We’re just going to jump right in and say that there are some things that we wish travel photographers would just stop doing. Don’t get us wrong, we all need to work on our craft and improve our skills. However, sometimes it is a good idea to challenge ourselves and step outside of our comfy little boxes! We appreciate that everyone has their own way of doing things, so take our words with a grain of salt because to each his/her own. Travel photographers, even us, fall into some ruts and forget to innovate now and again.
Here are the top 5 things that we wish travel photographers would STOP doing:
1. Stop stressing over location scouting
Unless you are a paid location scout, it is okay to give it a break and go with the flow. Explore the area you are traveling, shoot what you come across, don’t plan a thing, and see where the spirit moves you! Travel photographers can get caught up spending hours, and even days, scouting for the “perfect” location when they are missing what is before their very eyes. Having a mental checklist of what you want to shoot is acceptable but we challenge you to run a quick Google image search and be on your way!
2. Stop worrying about gear
We know that many travel photographers pack lots of gear in their bags, including flashes, reflectors etc. We challenge you to head out one day and shoot with just your camera and your favorite lenses! Better still, we challenge you to head into town and shoot and edit photos with just your smartphone and simple editing apps. Save your back and stretch your creative soul by taking travel photos without worrying about a giant backpack full of gear.
3. Stop using a tripod for everything
This goes along with our previous point referring to gear but we thought it deserved its own point. Travel photographers: we totally get that there are some things you need to use tripods for [long-exposure shots of the northern lights!], however, we have seen far too many people using them at times when your own two hands would totally suffice.
Don’t burden yourself with the extra weight and bulk of a tripod [even “travel” ones are decent sized], especially when you are shooting outdoors in the bright sun. We challenge you to practice your steady arm and shoot your photography/video manually while leaving the tripod for that light trails shoot you are planning.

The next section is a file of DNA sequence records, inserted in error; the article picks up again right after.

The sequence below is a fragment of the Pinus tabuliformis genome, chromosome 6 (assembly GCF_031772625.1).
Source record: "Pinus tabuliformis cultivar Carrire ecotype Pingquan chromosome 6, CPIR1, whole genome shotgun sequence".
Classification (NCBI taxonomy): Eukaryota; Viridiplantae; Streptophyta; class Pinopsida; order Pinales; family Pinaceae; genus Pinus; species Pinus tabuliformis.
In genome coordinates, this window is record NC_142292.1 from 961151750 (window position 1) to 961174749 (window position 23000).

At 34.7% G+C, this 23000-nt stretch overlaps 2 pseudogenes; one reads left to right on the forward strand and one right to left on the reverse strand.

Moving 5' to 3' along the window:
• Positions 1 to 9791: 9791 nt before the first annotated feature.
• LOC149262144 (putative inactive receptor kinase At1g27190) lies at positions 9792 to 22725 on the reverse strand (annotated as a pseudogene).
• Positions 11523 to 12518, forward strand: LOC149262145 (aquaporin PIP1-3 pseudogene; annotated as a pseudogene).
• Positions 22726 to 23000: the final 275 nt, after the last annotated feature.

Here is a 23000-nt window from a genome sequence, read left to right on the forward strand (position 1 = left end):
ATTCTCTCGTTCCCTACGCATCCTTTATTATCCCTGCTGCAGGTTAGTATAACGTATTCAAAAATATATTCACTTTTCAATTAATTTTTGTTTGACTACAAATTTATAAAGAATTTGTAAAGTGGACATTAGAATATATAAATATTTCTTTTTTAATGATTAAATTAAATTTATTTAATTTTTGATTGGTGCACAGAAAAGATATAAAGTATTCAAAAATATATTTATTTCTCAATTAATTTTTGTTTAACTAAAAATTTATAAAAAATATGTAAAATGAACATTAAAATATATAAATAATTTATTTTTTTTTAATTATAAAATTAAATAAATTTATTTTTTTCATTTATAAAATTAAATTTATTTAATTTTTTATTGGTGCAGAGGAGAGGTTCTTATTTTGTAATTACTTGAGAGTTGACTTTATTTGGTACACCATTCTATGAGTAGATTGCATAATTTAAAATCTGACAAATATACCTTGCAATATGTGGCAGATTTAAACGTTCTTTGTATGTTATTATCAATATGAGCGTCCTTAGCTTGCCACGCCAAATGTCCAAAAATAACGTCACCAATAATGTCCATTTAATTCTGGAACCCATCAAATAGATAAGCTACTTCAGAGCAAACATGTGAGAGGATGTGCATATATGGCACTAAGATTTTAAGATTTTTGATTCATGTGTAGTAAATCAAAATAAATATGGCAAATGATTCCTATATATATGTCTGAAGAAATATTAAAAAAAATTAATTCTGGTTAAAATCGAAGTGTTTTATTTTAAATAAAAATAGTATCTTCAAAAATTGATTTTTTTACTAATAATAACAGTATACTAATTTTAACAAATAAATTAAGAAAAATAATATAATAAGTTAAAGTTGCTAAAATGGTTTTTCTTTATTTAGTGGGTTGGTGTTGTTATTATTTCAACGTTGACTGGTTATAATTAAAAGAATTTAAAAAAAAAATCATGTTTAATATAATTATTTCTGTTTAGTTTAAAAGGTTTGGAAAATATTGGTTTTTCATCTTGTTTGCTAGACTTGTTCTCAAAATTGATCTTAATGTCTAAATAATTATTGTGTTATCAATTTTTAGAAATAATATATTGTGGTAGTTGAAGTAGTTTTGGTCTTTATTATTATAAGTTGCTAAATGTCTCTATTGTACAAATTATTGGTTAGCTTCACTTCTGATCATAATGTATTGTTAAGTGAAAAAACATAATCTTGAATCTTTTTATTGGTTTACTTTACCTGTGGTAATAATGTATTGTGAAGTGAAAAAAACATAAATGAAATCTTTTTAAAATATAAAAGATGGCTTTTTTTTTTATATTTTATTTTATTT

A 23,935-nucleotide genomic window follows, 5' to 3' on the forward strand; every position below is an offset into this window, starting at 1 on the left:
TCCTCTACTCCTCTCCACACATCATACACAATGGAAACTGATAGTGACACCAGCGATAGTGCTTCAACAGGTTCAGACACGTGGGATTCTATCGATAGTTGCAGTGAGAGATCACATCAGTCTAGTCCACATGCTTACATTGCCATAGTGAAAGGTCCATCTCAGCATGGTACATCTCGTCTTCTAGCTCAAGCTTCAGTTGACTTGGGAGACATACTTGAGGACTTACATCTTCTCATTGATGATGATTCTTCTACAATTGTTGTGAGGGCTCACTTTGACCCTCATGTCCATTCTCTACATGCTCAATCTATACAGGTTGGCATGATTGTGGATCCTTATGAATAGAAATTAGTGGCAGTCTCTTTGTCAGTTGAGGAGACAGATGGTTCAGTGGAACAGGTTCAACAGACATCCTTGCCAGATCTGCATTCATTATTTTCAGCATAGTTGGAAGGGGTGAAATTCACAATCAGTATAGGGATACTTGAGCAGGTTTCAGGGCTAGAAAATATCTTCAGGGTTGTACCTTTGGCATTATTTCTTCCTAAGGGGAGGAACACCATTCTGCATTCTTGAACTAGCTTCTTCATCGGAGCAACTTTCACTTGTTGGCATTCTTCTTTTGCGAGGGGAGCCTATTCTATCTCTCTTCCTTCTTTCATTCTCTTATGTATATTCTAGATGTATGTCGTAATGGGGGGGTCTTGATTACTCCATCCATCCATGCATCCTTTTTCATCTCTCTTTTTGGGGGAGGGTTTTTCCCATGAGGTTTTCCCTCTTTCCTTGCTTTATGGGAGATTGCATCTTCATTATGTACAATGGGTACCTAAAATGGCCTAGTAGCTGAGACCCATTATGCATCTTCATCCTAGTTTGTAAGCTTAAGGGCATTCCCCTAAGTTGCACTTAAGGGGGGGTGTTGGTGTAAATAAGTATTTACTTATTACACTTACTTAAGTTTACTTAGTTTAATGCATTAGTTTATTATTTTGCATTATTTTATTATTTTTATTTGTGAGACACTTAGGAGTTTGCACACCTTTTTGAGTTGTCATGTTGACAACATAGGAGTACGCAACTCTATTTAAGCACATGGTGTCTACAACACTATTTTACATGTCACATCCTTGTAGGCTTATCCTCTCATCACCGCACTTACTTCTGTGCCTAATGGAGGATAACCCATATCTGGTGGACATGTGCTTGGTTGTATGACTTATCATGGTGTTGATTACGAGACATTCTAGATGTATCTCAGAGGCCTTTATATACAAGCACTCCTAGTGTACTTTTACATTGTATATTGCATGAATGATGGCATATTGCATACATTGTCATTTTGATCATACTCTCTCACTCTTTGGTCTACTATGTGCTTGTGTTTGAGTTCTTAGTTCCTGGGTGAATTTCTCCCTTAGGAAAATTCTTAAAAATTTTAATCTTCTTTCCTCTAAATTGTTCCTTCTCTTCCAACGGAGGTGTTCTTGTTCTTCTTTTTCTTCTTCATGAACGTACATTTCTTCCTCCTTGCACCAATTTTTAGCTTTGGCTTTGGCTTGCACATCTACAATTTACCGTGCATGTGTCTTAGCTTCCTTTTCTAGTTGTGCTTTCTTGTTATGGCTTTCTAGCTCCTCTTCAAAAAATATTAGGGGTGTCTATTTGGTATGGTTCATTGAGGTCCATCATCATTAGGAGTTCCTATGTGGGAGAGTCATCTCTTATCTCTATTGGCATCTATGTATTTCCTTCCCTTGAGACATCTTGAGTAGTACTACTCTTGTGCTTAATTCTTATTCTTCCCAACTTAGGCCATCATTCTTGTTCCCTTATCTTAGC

4. Stop shooting for others
We will be the first to admit that there are some pretty epic travel photographers out there. Even if these top photo gurus are shooting for big-name companies [GoPro etc.], they all started shooting for themselves. Stop shooting what your mom [sorry mom!], local magazine, friends, or online critics thing you should be shooting and focus on what inspires you. is it your job to shoot photos for others? Congrats! That is fantastic! You should still take time out and refuel your creative juices with your own spin on travel photography. Create something new and inspire yourself!
5. Stop making it all about the money
We get it. You need money to do important life things like eat and travel. Many travel photographers fall into the “it’s all about money” trap which has the potential to stifle their creative vision. If you just focus on the cash, you may be monetarily rich, but your growth as an artist may be stifled. We want you to be able to pay the bills, but we want you to stop sacrificing your art in order to do so. As travel photographers, we challenge you to put your art and creative vision first, above everything else, and put making money second.
That being said, we want to leave you with one of our favorite quotes:
Amateurs worry about equipment. Professionals worry about money. Masters worry about light. I just take pictures…
— Vernon Trent
Do you agree/disagree with us? What do you think WE should stop doing as travel photographers? Let us know in the comments!